● Orthodox Remembrance Day: April 23, May 6
● Name means: the country man (from Greek)
● Martyr, Holy Helper
● Attributes: Knight with lance, piercing the dragon
● Patron: soldiers, farmers, horsemen, miners, saddlers, blacksmiths, armorers and
gunsmiths, coopers, scouts, artists, hikers, prisoners, hospitals and sick houses, horses
and cattle, against the dangers of war, snakebite poisoning, temptations, fever, plague,
leprosy, syphilis, for good weather
● Born around 280 in Cappadocia, Turkey
● Died around 305 in Lydda, today Lod, Israel
The legendary figure of Saint George has been long revered throughout Christian history as a
model of bravery, strength, and piety. Sources recount varying traditions of his birth and
upbringing, but it is widely believed that he was born into a wealthy and esteemed family in
Cappadocia. Some accounts suggest that he was baptized in a nearby monastery, while others
place his birth in Sebaste, located in modern-day Turkey. His mother, Polychronia, was said to be
a devout Christian hailing from Lydda before moving her family there after the death of George’s
father in his youth.
Despite his privileged upbringing, George became a soldier in the Roman army, where he
quickly earned a reputation as a fearless and skilled commander. Numerous legends have been
passed down regarding his heroic feats, including his martyrdom at the hands of persecutors
under Diocletian and his multiple resurrections by the Archangel Michael. It is said that in a
prophetic vision, Jesus himself foretold of George’s imminent seven-year martyrdom, during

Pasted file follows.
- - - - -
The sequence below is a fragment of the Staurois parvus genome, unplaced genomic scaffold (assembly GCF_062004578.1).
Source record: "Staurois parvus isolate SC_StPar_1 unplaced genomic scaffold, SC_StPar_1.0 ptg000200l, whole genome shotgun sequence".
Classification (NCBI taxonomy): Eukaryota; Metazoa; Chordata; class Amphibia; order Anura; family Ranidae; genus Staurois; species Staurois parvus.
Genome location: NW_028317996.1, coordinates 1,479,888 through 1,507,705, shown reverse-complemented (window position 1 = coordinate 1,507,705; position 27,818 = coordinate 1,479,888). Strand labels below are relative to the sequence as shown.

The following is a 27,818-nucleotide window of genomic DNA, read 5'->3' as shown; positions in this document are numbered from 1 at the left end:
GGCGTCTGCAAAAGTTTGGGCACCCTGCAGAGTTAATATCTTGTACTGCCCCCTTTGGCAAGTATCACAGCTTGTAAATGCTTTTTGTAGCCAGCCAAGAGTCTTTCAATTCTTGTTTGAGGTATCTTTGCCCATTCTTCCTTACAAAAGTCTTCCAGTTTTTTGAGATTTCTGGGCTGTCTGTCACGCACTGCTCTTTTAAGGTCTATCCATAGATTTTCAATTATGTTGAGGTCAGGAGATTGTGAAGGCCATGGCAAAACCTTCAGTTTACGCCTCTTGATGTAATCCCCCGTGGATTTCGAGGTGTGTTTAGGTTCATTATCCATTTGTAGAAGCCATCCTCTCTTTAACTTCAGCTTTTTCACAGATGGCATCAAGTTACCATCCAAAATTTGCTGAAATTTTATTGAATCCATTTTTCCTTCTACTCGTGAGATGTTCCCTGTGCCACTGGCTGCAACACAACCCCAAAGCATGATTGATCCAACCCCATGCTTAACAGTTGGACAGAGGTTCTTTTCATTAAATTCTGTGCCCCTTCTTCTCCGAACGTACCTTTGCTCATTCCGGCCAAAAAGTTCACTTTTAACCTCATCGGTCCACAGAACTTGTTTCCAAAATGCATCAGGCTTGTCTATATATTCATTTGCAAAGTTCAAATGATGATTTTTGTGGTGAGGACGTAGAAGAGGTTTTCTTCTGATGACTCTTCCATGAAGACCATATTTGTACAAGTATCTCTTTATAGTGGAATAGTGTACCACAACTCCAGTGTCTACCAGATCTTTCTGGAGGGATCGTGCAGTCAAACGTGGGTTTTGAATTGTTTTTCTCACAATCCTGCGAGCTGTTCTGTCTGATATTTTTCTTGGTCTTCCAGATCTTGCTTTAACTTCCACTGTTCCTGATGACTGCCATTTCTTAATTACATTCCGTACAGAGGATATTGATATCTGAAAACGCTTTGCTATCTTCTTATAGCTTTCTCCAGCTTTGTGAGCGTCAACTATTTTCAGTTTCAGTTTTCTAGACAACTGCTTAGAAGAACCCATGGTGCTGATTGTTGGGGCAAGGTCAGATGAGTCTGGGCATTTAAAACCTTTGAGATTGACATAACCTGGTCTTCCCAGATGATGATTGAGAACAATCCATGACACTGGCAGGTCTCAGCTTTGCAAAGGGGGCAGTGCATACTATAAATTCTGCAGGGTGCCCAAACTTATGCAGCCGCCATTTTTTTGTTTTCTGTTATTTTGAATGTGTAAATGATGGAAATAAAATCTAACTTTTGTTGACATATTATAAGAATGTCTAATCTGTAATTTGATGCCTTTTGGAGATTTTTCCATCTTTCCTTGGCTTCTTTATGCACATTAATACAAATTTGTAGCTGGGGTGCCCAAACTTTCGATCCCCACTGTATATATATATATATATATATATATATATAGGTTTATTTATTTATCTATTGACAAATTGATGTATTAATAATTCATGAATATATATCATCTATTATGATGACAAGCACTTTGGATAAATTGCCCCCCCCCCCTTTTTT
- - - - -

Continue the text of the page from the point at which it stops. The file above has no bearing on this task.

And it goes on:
which he would die and be resurrected three times.
One particularly famous legend concerning Saint George involves his battle with a dragon. The
vicious creature is said to have resided in a lake outside the city of Silena in Libya or in Cyrene.
The dragon’s poisonous breath allegedly caused the city’s residents to sacrifice lambs in order to
appease the beast’s rage. However, when no more animals could be found, the sons and
daughters of the townspeople were offered up in their stead. Tragically, the king’s own daughter
was chosen by lot – a symbolic representation of the Church.
However, Saint George miraculously appeared on the scene, having survived countless tortures
and been brought back to life by cherubs with Michael. Armed with a lance marked by the sign
of the cross, he skillfully pierced the dragon, causing it to plummet to the ground. He then
enlisted the aid of the king’s daughter, who used her belt to drag the fallen dragon into the city.
Once the enormous weight of the beast had been lifted, George offered to slay the dragon once
and for all if the people would convert to Christianity. They readily agreed, and George fulfilled
his promise, thereby securing his place as a heroic, Christ-inspired figure.
In addition to his well-known legends, Saint George is also associated with several other revered
saints, such as his brothers Demetrius and Theodore. Some accounts even suggest that a Bishop
George of Alexandria existed, who underwent numerous martyrdoms before being repeatedly
brought back to life. In reiterating the story of Saint George, it is worth noting the ancient idea of
the hero who conquers the forces of evil and liberates his people. Saint George’s valiant efforts
speak to the timeless desire for triumph over darkness and destruction, a central theme that
continues to inspire generation after generation.